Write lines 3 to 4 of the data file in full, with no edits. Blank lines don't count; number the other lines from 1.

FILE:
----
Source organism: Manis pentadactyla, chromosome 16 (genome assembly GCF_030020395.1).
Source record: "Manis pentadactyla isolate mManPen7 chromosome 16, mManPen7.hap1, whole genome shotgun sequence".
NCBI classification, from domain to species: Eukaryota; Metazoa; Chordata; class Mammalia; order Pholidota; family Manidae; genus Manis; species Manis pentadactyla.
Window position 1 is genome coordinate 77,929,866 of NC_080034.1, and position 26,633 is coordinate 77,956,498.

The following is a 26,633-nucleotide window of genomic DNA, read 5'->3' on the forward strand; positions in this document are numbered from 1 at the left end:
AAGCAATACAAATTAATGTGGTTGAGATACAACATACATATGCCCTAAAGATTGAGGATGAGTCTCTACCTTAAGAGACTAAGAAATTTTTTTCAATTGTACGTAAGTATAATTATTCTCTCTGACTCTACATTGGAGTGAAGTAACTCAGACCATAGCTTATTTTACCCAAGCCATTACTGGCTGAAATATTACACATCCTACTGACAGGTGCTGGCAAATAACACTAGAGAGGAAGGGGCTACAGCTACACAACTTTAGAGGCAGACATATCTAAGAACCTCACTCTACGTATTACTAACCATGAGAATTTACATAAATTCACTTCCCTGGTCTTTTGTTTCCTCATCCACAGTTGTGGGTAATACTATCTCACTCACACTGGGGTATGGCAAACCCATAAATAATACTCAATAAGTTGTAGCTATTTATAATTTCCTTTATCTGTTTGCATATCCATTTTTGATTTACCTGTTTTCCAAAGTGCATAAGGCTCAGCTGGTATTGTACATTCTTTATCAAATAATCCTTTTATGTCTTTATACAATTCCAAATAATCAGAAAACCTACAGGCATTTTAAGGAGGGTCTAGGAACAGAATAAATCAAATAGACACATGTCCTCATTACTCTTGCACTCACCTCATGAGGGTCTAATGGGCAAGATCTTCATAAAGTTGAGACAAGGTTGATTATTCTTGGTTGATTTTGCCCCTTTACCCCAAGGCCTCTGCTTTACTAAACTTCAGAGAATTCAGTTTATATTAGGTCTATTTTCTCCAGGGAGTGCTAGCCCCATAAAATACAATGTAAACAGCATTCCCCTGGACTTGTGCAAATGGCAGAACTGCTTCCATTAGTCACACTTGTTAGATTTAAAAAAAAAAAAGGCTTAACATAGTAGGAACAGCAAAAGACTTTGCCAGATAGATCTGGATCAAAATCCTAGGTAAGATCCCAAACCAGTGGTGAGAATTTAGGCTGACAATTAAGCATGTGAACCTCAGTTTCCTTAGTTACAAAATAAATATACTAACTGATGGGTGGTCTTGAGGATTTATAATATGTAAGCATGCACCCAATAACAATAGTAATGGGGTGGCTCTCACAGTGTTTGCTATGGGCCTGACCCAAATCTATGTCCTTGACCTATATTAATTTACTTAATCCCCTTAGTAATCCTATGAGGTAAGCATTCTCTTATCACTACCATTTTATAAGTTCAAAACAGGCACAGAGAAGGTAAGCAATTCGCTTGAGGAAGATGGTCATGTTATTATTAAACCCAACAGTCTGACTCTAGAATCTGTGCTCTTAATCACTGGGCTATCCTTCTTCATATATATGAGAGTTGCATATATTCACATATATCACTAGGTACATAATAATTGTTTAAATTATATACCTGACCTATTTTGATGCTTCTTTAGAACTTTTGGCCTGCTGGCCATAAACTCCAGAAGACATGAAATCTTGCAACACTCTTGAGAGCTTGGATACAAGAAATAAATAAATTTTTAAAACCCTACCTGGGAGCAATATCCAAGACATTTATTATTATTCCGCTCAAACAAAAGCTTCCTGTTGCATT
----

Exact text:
NCBI classification, from domain to species: Eukaryota; Metazoa; Chordata; class Mammalia; order Pholidota; family Manidae; genus Manis; species Manis pentadactyla.
Window position 1 is genome coordinate 77,929,866 of NC_080034.1, and position 26,633 is coordinate 77,956,498.